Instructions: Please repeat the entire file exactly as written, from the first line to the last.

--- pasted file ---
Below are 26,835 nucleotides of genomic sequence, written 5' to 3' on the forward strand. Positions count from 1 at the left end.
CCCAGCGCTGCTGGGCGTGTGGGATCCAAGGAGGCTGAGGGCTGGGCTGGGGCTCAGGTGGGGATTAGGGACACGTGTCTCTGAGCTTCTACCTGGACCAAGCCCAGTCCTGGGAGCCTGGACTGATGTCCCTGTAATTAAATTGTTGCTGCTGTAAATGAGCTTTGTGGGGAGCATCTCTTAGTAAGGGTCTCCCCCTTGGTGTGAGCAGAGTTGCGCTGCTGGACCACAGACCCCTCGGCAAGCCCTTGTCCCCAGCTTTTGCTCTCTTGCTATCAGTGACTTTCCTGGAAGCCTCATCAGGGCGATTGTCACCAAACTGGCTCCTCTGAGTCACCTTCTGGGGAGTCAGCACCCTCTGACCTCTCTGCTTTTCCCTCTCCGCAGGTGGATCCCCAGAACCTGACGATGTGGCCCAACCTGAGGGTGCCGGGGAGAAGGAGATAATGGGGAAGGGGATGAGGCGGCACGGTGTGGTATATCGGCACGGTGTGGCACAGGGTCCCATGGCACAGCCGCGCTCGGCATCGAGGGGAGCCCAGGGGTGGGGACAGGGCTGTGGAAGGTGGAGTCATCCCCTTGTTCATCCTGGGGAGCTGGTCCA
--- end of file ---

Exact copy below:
Below are 26,835 nucleotides of genomic sequence, written 5' to 3' on the forward strand. Positions count from 1 at the left end.
CCCAGCGCTGCTGGGCGTGTGGGATCCAAGGAGGCTGAGGGCTGGGCTGGGGCTCAGGTGGGGATTAGGGACACGTGTCTCTGAGCTTCTACCTGGACCAAGCCCAGTCCTGGGAGCCTGGACTGATGTCCCTGTAATTAAATTGTTGCTGCTGTAAATGAGCTTTGTGGGGAGCATCTCTTAGTAAGGGTCTCCCCCTTGGTGTGAGCAGAGTTGCGCTGCTGGACCACAGACCCCTCGGCAAGCCCTTGTCCCCAGCTTTTGCTCTCTTGCTATCAGTGACTTTCCTGGAAGCCTCATCAGGGCGATTGTCACCAAACTGGCTCCTCTGAGTCACCTTCTGGGGAGTCAGCACCCTCTGACCTCTCTGCTTTTCCCTCTCCGCAGGTGGATCCCCAGAACCTGACGATGTGGCCCAACCTGAGGGTGCCGGGGAGAAGGAGATAATGGGGAAGGGGATGAGGCGGCACGGTGTGGTATATCGGCACGGTGTGGCACAGGGTCCCATGGCACAGCCGCGCTCGGCATCGAGGGGAGCCCAGGGGTGGGGACAGGGCTGTGGAAGGTGGAGTCATCCCCTTGTTCATCCTGGGGAGCTGGTCCA